A Kenyan air strike has killed the intelligence chief of Somalia’s militant Islamist group al-Shabab, an army statement has said.
Mohammed Karatey and 10 other al-Shabab commanders were killed in the strike in southern Somalia on 8 February, it added.
He played a key role in last month’s deadly attack on a Kenyan military base in neighbouring Somalia, the army said.
Al-Shabab has dismissed the claim that Karatey has been killed.
Kenya contributes more than 4,000 troops to the 22,000-strong AU force that is in Somalia helping the UN-backed government battle al-Shabab, which is part of al-Qaeda.
Al-Shabab said it had killed about 100 troops in the attack on the Kenyan base in el-Ade town on 15 January.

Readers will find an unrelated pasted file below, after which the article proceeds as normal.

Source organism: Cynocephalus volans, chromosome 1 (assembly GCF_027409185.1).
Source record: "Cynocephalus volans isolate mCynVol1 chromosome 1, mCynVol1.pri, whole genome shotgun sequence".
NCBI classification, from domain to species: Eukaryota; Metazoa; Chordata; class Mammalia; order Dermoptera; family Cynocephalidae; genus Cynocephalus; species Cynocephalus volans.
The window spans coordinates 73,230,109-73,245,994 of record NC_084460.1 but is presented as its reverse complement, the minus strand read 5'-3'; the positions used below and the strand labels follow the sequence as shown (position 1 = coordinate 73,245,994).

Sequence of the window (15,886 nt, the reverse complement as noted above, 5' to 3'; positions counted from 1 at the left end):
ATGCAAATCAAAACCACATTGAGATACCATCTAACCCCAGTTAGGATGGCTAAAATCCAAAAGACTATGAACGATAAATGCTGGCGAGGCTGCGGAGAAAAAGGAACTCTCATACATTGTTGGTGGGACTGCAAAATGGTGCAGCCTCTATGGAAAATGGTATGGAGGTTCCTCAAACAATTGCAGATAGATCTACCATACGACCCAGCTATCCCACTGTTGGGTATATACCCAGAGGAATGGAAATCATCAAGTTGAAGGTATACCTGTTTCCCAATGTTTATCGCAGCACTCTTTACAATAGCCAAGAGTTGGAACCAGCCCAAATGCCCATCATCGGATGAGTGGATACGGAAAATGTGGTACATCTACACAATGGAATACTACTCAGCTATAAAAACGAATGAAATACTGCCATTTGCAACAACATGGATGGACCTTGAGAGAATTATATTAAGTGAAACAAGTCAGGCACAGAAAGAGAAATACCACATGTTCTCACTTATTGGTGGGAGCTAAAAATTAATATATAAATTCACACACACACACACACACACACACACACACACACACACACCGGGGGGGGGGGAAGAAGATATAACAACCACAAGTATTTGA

Kenya troops first entered Somalia in 2011 in an effort to stop the militants from carrying cross border attacks and kidnapping people.
The Kenyan army said Karate was at an al-Shabab training camp to preside over the passing out parade of dozens of recruits, including suicide bombers, assassins and explosive experts.
More than 40 of the fighters were killed in the strike, the army added.
In April last year, the US State Department designated Karatey, also known as Abdirahim Mohamed Warsame, as a terrorist.
He played a major role in the massacre of 147 people – mostly students – at Kenya’s Garissa University last year, it added.
Al-Shabab, which is fighting to establish an Islamic state in Somalia, was ousted from the capital, Mogadishu, in August 2011, but still has a presence in large areas of southern Somalia and often stages attacks across the country.